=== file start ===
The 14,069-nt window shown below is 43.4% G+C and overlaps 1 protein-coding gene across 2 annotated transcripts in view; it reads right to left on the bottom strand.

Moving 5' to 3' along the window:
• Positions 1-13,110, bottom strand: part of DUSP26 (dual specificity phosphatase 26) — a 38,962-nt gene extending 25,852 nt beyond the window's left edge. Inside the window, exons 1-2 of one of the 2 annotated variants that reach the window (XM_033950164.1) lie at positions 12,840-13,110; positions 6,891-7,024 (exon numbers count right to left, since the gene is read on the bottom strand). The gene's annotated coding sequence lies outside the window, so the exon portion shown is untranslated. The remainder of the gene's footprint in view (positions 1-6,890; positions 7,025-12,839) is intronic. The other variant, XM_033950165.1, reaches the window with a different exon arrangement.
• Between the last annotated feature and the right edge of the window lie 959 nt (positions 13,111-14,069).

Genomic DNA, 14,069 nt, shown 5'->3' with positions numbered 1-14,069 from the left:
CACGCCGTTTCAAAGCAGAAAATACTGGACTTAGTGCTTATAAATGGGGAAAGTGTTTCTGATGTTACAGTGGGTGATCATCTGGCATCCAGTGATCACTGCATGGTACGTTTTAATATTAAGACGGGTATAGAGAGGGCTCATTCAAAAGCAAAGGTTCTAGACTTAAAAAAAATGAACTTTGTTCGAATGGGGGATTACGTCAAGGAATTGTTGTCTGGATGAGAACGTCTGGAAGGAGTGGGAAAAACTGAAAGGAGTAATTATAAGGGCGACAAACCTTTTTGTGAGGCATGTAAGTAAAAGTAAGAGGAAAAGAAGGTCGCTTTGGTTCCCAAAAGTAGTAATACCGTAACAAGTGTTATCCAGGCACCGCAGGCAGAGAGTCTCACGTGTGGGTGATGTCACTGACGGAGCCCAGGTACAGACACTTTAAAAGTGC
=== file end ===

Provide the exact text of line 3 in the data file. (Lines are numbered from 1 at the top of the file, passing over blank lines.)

• Positions 1-13,110, bottom strand: part of DUSP26 (dual specificity phosphatase 26) — a 38,962-nt gene extending 25,852 nt beyond the window's left edge. Inside the window, exons 1-2 of one of the 2 annotated variants that reach the window (XM_033950164.1) lie at positions 12,840-13,110; positions 6,891-7,024 (exon numbers count right to left, since the gene is read on the bottom strand). The gene's annotated coding sequence lies outside the window, so the exon portion shown is untranslated. The remainder of the gene's footprint in view (positions 1-6,890; positions 7,025-12,839) is intronic. The other variant, XM_033950165.1, reaches the window with a different exon arrangement.